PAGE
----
None of us know what it is that lies ahead for us. Our life is filled with both amazing blessings, and horrific challenges. The medical world can try to simplify and provide better treatment through diagnosis and statistics. However, regardless of what it might appear to be, the mystery remains. May I find a way to love and be loved in the mystery.


Memoir Review: Torn by Justin Lee

February 18, 2013

I love hearing Justin share about his process of searching for truth in the Gay vs. Christian debate with humor and grace. Though this feels like my most political post yet, it really doesn’t need to be. Searching for truth is always the right path, and this generally involves looking at our own beliefs and biases.

Justin is a conservative Christian who is gay. He initially seeks to find a way to change his orientation through ex gay turned straight organizations. He asks a lot of questions, trying to understand from an intellectual and personal viewpoint. He is surprised to discover much of the testimonies of the ex gays, are giving half-truths, trying to bring hope to others, yet denying the reality of their experience. He seeks answers through the Christian community, and through the LGBT community, not always fitting in well with either. He also studies scripture to learn more about the context the Bible verses against gays were written from.

Justin has a great way of sharing his journey without criticizing other people. He asks questions, and seeks to understand the perspective and wisdom of other people, and to find the right path for himself while following his personal Christian beliefs. I see a man always striving for integrity and relationships built on truth. I admire him for stepping out on this issue, putting himself in the line of fire, so others can understand we aren’t the judge of who can and cannot be a Christian.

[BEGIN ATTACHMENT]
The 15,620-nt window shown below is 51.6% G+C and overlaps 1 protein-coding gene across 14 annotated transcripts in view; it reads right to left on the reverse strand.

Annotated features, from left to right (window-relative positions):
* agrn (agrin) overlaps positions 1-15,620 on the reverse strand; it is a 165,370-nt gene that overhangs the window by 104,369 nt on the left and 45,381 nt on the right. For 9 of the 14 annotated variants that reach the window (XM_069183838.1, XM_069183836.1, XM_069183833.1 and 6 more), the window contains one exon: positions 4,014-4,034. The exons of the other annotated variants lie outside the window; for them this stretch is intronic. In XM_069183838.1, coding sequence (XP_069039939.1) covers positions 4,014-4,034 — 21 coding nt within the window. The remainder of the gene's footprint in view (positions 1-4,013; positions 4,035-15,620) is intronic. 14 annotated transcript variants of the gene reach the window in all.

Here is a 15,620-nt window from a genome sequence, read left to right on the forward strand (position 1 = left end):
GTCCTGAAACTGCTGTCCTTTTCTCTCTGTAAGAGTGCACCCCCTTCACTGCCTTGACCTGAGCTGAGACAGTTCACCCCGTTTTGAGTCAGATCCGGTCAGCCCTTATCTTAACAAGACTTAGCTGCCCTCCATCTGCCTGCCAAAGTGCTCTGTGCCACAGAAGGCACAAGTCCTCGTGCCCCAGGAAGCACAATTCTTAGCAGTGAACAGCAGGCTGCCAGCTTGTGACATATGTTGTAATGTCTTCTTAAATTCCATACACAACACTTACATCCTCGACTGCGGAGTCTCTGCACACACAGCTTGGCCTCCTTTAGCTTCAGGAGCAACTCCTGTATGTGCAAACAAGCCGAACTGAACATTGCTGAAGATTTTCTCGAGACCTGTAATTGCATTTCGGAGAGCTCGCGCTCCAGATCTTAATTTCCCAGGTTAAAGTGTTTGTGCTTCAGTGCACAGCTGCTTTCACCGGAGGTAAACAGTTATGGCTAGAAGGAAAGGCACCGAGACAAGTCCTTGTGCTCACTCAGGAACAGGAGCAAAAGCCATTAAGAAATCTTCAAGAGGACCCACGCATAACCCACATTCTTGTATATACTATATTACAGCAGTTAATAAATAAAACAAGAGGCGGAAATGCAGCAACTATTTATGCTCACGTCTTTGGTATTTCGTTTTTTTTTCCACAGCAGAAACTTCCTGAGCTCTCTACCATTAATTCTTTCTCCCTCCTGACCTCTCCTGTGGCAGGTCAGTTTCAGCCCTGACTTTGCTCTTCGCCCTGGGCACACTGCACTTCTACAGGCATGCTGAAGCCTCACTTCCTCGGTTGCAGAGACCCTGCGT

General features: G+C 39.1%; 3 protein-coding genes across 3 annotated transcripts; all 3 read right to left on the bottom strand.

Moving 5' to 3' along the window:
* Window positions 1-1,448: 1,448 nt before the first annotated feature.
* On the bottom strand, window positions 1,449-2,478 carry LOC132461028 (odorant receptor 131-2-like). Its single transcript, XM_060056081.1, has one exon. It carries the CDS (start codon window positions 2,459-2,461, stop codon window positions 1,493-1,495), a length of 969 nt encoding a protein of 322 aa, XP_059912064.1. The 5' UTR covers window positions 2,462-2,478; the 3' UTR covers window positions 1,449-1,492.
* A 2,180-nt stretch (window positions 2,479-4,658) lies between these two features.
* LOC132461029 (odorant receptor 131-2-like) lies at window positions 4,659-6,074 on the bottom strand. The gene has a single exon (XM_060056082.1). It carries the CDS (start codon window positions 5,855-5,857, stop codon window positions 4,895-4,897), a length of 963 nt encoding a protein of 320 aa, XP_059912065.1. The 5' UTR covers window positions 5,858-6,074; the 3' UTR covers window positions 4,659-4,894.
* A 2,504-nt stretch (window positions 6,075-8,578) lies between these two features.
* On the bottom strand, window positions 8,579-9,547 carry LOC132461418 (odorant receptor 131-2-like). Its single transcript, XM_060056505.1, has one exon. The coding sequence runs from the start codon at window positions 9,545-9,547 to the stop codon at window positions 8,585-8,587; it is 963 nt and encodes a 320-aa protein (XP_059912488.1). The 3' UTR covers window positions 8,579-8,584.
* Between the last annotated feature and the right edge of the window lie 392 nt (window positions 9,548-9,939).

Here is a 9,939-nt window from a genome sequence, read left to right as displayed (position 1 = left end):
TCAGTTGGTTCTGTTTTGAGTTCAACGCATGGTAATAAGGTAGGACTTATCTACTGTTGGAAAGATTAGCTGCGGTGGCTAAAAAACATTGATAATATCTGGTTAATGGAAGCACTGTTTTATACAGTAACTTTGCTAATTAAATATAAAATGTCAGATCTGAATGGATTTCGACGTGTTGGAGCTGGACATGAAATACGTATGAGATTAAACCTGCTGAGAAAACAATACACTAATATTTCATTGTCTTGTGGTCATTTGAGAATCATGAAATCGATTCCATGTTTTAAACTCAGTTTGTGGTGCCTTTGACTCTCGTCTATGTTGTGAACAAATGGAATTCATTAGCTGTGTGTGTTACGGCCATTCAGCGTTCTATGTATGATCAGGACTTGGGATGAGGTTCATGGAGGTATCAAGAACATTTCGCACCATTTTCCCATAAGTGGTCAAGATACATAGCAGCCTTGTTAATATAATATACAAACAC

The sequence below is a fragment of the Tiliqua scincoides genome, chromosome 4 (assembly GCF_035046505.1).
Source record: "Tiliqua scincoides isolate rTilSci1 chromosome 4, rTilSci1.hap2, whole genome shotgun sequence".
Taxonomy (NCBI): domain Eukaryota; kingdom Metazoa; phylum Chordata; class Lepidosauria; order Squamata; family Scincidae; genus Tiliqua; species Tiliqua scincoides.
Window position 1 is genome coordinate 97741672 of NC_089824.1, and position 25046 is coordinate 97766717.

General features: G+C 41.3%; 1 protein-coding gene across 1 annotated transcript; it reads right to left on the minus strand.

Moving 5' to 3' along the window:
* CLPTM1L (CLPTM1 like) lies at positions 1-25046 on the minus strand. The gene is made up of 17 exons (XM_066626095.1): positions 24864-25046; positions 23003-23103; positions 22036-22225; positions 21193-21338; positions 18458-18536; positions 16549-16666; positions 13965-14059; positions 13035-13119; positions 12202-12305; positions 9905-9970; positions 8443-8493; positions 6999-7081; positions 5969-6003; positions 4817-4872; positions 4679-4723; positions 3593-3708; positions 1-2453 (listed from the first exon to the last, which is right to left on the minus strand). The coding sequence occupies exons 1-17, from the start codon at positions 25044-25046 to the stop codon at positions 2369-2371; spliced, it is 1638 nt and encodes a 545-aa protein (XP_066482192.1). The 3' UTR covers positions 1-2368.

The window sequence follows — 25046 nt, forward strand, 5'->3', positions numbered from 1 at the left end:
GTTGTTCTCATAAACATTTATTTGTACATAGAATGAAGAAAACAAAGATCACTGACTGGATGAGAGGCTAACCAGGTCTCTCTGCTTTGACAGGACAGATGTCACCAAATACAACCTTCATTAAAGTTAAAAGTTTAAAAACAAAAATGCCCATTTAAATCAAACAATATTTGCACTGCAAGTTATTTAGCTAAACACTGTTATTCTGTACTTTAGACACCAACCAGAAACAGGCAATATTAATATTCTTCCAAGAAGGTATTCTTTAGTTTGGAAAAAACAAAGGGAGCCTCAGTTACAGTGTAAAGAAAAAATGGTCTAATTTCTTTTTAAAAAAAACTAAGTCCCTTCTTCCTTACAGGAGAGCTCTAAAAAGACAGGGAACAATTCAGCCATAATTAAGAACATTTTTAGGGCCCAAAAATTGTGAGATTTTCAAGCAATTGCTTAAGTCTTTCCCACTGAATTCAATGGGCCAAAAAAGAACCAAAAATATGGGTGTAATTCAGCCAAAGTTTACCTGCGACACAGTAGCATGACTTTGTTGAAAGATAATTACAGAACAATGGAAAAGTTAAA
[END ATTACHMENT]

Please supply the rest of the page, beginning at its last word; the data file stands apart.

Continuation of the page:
Before I read this book, I have had many of the same questions Justin Lee has about this battle of Christians against gays. Though I am a heterosexual, I disagree with the cruelty that has often come about from a rather young age for people with different sexual orientations. Many years ago, I encountered some pretty severe criticism from people, because as a Christian I have been open on this issue, and couldn’t honestly say I thought it was wrong to be gay. Having had close gay friends in the past, I saw the same spirituality and challenges in them, as others who were straight. I questioned many of the scriptures he reviewed, also recognizing how often woman can be treated with the same disrespect throughout the Bible, and many people take this as a cultural issue, not a moral one. Because I am human not God, I believe that it is better for me to focus on what is loving than on what is right, and trust that my Higher Power can be the one to teach each of us what is right.

I highly recommend everyone read this book and share it with others they know. Regardless of whether you agree with his truth, you will learn much about compassion, grace, the personal struggles, and seeking truth.


Surrender my chronic pain to something greater

January 8, 2013

Summer 09 352It can be hard to surrender my chronic pain to a higher power.  It is easier for me to seek answers in others to bring wholeness to fill the void in my life.  I often feel shame because it makes me feel weak and needy, feelings I seek to avoid at much cost. I can see that alone I am lacking, and I long for something greater to fill the voids and bring healing. 

I see that my way of controlling life and finding meaning does not work. It leaves me emptier than I was before, and separates me from the One that can bring my life back. In the moment it has brought me to see the longings that I have tried to deny, and to also see that I really don’t always believe the Spirit can meet these needs in me. I can see myself as bad and being punished by God.  I wonder if the Spirit has abandoned me when I hear nothing, and my symptoms don’t change.  When I take the time to connect, generally I can feel the peace. Often this is done through prayer and music.